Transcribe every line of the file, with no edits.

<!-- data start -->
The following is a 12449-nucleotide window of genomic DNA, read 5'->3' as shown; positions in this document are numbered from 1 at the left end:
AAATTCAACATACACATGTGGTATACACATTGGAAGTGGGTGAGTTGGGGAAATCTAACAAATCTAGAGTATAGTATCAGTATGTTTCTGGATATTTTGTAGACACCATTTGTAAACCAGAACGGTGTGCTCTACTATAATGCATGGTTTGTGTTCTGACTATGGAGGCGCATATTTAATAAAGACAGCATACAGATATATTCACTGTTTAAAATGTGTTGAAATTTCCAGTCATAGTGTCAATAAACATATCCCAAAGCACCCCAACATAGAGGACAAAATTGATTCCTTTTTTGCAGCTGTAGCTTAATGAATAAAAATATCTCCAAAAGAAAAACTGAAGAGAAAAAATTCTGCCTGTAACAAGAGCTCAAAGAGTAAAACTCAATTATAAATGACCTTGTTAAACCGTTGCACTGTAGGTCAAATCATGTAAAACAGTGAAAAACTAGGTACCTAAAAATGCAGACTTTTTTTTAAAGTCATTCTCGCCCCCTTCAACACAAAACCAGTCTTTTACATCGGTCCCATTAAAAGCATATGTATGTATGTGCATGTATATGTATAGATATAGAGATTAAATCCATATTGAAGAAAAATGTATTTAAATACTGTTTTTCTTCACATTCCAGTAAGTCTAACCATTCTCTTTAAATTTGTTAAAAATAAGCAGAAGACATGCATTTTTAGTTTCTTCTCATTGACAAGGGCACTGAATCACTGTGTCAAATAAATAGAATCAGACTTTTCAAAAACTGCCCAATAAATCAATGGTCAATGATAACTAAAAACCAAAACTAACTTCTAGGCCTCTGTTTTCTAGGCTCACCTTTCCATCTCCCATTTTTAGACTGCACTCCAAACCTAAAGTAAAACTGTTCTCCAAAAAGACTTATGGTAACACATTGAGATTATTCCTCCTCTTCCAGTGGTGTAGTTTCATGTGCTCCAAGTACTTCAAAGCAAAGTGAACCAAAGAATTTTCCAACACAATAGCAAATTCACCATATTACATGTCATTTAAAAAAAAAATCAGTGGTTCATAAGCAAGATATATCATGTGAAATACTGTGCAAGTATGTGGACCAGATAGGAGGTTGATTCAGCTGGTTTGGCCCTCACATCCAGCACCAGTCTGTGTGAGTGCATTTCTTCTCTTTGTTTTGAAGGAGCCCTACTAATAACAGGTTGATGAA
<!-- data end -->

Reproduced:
The following is a 12449-nucleotide window of genomic DNA, read 5'->3' as shown; positions in this document are numbered from 1 at the left end:
AAATTCAACATACACATGTGGTATACACATTGGAAGTGGGTGAGTTGGGGAAATCTAACAAATCTAGAGTATAGTATCAGTATGTTTCTGGATATTTTGTAGACACCATTTGTAAACCAGAACGGTGTGCTCTACTATAATGCATGGTTTGTGTTCTGACTATGGAGGCGCATATTTAATAAAGACAGCATACAGATATATTCACTGTTTAAAATGTGTTGAAATTTCCAGTCATAGTGTCAATAAACATATCCCAAAGCACCCCAACATAGAGGACAAAATTGATTCCTTTTTTGCAGCTGTAGCTTAATGAATAAAAATATCTCCAAAAGAAAAACTGAAGAGAAAAAATTCTGCCTGTAACAAGAGCTCAAAGAGTAAAACTCAATTATAAATGACCTTGTTAAACCGTTGCACTGTAGGTCAAATCATGTAAAACAGTGAAAAACTAGGTACCTAAAAATGCAGACTTTTTTTTAAAGTCATTCTCGCCCCCTTCAACACAAAACCAGTCTTTTACATCGGTCCCATTAAAAGCATATGTATGTATGTGCATGTATATGTATAGATATAGAGATTAAATCCATATTGAAGAAAAATGTATTTAAATACTGTTTTTCTTCACATTCCAGTAAGTCTAACCATTCTCTTTAAATTTGTTAAAAATAAGCAGAAGACATGCATTTTTAGTTTCTTCTCATTGACAAGGGCACTGAATCACTGTGTCAAATAAATAGAATCAGACTTTTCAAAAACTGCCCAATAAATCAATGGTCAATGATAACTAAAAACCAAAACTAACTTCTAGGCCTCTGTTTTCTAGGCTCACCTTTCCATCTCCCATTTTTAGACTGCACTCCAAACCTAAAGTAAAACTGTTCTCCAAAAAGACTTATGGTAACACATTGAGATTATTCCTCCTCTTCCAGTGGTGTAGTTTCATGTGCTCCAAGTACTTCAAAGCAAAGTGAACCAAAGAATTTTCCAACACAATAGCAAATTCACCATATTACATGTCATTTAAAAAAAAAATCAGTGGTTCATAAGCAAGATATATCATGTGAAATACTGTGCAAGTATGTGGACCAGATAGGAGGTTGATTCAGCTGGTTTGGCCCTCACATCCAGCACCAGTCTGTGTGAGTGCATTTCTTCTCTTTGTTTTGAAGGAGCCCTACTAATAACAGGTTGATGAA